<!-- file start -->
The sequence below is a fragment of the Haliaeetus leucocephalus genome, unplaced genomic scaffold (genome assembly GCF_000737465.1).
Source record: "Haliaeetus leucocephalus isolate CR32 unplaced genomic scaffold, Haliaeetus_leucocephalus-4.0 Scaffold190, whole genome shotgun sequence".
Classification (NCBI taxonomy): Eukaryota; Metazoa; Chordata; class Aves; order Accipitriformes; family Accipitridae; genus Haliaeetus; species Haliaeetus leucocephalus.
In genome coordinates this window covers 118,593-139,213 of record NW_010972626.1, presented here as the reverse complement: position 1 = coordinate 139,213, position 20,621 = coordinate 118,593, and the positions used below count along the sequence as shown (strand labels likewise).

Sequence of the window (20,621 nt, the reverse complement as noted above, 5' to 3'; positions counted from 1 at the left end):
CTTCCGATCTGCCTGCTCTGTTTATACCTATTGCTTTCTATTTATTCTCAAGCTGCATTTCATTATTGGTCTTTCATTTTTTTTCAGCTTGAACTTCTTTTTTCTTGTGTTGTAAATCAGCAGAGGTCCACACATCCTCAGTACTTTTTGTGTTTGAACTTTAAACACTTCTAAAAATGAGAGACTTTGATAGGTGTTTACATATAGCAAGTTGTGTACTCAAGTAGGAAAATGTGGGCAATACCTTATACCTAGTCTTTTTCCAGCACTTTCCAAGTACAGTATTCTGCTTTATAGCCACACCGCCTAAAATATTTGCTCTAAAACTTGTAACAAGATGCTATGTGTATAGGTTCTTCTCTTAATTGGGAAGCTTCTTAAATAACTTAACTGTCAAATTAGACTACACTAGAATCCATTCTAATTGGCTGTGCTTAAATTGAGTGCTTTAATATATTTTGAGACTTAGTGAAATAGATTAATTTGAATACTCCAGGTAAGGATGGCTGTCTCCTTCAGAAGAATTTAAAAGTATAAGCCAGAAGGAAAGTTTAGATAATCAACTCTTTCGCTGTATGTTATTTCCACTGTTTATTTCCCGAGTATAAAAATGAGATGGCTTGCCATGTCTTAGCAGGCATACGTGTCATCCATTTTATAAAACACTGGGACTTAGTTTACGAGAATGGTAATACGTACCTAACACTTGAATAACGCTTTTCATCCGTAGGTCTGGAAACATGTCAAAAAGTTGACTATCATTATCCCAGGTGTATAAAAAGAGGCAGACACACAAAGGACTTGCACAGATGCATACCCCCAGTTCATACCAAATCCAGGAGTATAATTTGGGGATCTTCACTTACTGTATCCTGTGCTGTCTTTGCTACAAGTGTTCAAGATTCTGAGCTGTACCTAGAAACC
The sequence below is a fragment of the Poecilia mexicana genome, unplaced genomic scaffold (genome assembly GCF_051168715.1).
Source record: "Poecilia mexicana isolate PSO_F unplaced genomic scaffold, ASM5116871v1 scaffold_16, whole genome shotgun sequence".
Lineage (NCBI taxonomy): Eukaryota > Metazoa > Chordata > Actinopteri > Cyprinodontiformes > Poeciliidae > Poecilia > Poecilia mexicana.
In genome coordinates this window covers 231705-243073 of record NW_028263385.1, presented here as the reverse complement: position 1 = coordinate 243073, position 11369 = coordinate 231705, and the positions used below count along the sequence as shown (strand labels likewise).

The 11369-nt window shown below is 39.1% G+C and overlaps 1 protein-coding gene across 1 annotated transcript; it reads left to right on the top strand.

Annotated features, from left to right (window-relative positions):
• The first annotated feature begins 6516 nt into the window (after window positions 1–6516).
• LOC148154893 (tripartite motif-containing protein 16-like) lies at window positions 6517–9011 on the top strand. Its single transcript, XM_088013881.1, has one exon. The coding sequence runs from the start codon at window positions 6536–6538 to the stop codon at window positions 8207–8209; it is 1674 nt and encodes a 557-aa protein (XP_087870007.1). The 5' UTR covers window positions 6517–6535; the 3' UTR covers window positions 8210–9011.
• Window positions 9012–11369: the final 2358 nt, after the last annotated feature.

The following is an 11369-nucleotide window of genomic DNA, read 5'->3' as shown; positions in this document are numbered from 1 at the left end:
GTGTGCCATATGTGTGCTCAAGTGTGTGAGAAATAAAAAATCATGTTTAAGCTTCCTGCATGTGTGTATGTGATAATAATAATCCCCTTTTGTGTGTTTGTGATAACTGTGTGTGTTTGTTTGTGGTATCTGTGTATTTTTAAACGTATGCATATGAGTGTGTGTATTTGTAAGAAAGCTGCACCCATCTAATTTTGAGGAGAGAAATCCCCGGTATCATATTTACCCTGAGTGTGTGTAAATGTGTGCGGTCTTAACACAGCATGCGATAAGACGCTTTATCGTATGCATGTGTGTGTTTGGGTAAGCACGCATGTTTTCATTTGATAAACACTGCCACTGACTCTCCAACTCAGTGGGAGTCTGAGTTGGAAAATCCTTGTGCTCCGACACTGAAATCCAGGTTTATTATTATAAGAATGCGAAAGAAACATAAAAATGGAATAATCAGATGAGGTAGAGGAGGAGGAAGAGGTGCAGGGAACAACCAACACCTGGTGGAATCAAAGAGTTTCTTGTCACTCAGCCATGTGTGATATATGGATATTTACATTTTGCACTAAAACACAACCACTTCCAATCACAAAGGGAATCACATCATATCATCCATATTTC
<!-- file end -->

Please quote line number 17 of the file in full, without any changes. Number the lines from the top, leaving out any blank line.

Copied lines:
GTGTGCCATATGTGTGCTCAAGTGTGTGAGAAATAAAAAATCATGTTTAAGCTTCCTGCATGTGTGTATGTGATAATAATAATCCCCTTTTGTGTGTTTGTGATAACTGTGTGTGTTTGTTTGTGGTATCTGTGTATTTTTAAACGTATGCATATGAGTGTGTGTATTTGTAAGAAAGCTGCACCCATCTAATTTTGAGGAGAGAAATCCCCGGTATCATATTTACCCTGAGTGTGTGTAAATGTGTGCGGTCTTAACACAGCATGCGATAAGACGCTTTATCGTATGCATGTGTGTGTTTGGGTAAGCACGCATGTTTTCATTTGATAAACACTGCCACTGACTCTCCAACTCAGTGGGAGTCTGAGTTGGAAAATCCTTGTGCTCCGACACTGAAATCCAGGTTTATTATTATAAGAATGCGAAAGAAACATAAAAATGGAATAATCAGATGAGGTAGAGGAGGAGGAAGAGGTGCAGGGAACAACCAACACCTGGTGGAATCAAAGAGTTTCTTGTCACTCAGCCATGTGTGATATATGGATATTTACATTTTGCACTAAAACACAACCACTTCCAATCACAAAGGGAATCACATCATATCATCCATATTTC